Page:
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Kosmo Systems Inc, along with Ashley IT are proud to present their spam detection service called SimpleFilter. It is so simple, there is absolutely no software to install and it works with virtually any email client on any operating system. Checkout www.simplefilter.com
Wow. The FT wrote a very positive article on anti-gravity research. I hadn't heard about the "gravity impulse" beam before (it can pass through objects and hit targets miles away). [John Robb's Radio Weblog]
If this absolute BS passes somehow, does that mean that we should be given the right to hack Hollywood and government computers to make sure that they do not illegally have a copy of our copyrighted stuff?
Beginning this week the International Space Station (ISS) will make a series of eye-catching passes over North America. So instead of complaining your lacking an interesting summer, get out the lawn chairs a pair of field glasses and go camp out in the back yard. For more information, you can listen to the story via streaming audio, a downloadable file, or get help.
Everyone can see the ISS-- even if you don't own a telescope. NASA News reports that between now and mid-August the space station will make several passes over the United States and Canada. Spotting it is easy, all you need are your eyes, a clear sky and a flyby schedule for your hometown which can be located by visiting one of these three popular web sites: Chris Peat's Heavens Above, Science@NASA's J-Pass [excellent site] or NASA's SkyWatch. By typing in some simple information, like your city or zip code, the sites will respond with a list of suggested spotting times, accurate within a few minutes.
Finally got around to checking out this search-bar thingy. All I can say is this thing is extremely slick. I can probably now get rid of many links and shortcuts I keep around for searching various stuff.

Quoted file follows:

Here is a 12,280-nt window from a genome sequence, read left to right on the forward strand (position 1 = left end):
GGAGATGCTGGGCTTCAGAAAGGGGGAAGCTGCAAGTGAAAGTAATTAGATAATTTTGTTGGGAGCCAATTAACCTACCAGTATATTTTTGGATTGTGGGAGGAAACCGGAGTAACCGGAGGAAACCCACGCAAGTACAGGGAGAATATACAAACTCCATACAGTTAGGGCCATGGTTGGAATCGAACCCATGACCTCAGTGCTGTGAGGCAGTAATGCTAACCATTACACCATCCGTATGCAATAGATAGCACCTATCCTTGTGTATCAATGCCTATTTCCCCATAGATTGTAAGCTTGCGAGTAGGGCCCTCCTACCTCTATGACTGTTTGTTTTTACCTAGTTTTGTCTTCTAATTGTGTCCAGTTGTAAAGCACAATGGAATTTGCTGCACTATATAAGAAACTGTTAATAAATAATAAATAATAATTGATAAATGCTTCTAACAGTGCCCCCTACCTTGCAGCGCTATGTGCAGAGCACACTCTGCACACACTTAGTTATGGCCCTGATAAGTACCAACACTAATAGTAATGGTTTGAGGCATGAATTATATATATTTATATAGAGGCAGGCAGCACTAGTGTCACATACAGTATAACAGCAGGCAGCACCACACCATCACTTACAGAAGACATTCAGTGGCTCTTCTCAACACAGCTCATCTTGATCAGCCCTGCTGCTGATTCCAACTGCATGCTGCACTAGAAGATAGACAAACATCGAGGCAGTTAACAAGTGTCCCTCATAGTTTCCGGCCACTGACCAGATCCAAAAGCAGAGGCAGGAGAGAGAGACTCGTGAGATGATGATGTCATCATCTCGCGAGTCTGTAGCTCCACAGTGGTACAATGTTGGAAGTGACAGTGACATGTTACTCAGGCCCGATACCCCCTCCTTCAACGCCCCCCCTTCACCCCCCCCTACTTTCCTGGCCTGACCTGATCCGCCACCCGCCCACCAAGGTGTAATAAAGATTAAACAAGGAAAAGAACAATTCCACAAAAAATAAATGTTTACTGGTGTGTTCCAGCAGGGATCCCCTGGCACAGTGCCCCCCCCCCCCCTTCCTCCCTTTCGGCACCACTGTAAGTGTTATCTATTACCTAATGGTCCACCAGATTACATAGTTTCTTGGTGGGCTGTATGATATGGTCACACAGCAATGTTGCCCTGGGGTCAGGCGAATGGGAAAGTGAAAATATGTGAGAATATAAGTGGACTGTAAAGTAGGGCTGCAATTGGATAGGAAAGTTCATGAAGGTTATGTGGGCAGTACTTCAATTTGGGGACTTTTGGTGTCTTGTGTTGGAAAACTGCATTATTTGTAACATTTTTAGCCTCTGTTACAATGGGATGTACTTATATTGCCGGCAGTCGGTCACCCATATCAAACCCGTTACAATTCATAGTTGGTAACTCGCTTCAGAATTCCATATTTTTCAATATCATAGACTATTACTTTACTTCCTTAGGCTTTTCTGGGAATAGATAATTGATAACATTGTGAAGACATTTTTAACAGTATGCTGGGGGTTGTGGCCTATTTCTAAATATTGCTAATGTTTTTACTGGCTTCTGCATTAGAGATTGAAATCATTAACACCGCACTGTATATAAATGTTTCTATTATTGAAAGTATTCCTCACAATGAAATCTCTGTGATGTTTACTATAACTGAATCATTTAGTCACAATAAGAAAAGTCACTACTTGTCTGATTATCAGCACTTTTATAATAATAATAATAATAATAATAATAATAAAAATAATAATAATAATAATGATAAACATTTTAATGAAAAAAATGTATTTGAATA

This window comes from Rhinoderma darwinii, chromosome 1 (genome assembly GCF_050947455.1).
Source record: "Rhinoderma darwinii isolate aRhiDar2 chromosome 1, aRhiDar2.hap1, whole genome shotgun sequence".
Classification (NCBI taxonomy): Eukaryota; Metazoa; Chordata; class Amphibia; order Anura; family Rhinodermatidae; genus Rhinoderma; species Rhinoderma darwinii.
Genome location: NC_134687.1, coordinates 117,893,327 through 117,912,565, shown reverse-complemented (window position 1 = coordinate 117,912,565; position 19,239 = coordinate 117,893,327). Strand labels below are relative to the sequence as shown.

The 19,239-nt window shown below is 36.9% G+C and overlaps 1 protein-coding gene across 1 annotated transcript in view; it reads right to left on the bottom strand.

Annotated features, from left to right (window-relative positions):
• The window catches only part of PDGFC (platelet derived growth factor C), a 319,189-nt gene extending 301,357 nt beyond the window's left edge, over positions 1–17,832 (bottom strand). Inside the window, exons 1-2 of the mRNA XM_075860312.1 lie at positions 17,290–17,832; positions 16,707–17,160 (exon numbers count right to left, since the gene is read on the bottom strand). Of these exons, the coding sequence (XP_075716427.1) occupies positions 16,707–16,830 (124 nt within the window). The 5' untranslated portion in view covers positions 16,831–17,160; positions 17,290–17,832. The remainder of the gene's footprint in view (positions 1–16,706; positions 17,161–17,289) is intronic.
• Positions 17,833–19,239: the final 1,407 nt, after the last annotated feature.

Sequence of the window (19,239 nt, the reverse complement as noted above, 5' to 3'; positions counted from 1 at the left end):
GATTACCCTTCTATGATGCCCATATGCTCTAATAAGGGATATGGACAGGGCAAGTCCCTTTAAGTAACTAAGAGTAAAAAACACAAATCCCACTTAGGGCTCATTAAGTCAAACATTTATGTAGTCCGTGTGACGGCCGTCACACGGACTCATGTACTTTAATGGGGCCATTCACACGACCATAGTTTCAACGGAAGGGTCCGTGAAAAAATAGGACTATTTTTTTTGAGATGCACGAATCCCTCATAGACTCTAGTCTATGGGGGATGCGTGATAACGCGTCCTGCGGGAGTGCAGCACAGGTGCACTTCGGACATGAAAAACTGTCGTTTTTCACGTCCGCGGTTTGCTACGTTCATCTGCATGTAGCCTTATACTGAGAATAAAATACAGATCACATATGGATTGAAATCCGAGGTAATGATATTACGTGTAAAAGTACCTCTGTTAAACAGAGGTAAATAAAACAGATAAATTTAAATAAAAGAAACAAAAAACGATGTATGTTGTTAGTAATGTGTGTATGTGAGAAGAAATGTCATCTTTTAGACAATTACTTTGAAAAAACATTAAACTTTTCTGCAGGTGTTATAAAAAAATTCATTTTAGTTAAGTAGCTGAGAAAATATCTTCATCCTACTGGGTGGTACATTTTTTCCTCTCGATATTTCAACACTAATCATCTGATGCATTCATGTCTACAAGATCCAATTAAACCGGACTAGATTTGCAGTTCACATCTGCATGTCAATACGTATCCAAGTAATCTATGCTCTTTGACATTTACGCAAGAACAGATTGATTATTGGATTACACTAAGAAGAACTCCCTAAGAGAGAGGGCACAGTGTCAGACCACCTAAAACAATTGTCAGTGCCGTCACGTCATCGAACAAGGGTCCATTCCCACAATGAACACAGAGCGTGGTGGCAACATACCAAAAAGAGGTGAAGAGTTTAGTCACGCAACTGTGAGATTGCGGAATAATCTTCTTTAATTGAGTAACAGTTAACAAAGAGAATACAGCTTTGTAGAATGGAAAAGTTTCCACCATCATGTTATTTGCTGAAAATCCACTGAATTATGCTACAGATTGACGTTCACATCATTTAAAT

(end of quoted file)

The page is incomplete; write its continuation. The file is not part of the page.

Dave's Google whatchamacallit keeps getting better and better. It's the command line for the world wide web. It shows the time and date when idling, so you can turn off your toolbar clock and save real estate. There are zillions of command line options now. I use it to find articles on Joel on Software ... type "joel schedules!" (the ! means "I'm feeling lucky") and the article pops up in a new window.[Joel on Software]
Wednesday, July 17, 2002
Sharing VMWare virtual disk base images
I usually don't read newsletters but one of the headlines in the latest VMWare newsletter caught my eye. Apparently one could share the base virtual disk image across guest VM installs. Now that would have simplified my VMWare setup of a number of machines that are all configured exactly the same. Here is a link to the tip itself.
Wednesday, July 10, 2002
NT to Linux
Today I have finally got around to decommissioned the very first Kosmo NT server. It claims to have an install date of Nov 23rd, 1998, 2:45:36 am. That must be a re-install date or something as I've had the machine for longer than that. As you can imagine it is outdated and was on its last legs. A P90 with 64M RAM running WinNT 4. I kid you not but up until about 6 months ago it ran Exchange Server 5.5, IIS 4.0, SQL Server 7.0, file/print amoung a bunch of other miscellaneous stuff for the office here. Its now being converted to a low end Linux server for miscellaneous tasks.
A few days ago I said I wouldn't trust any financial statement these days. I wonder if Yahoo would be silly enough cook the books during the heat here: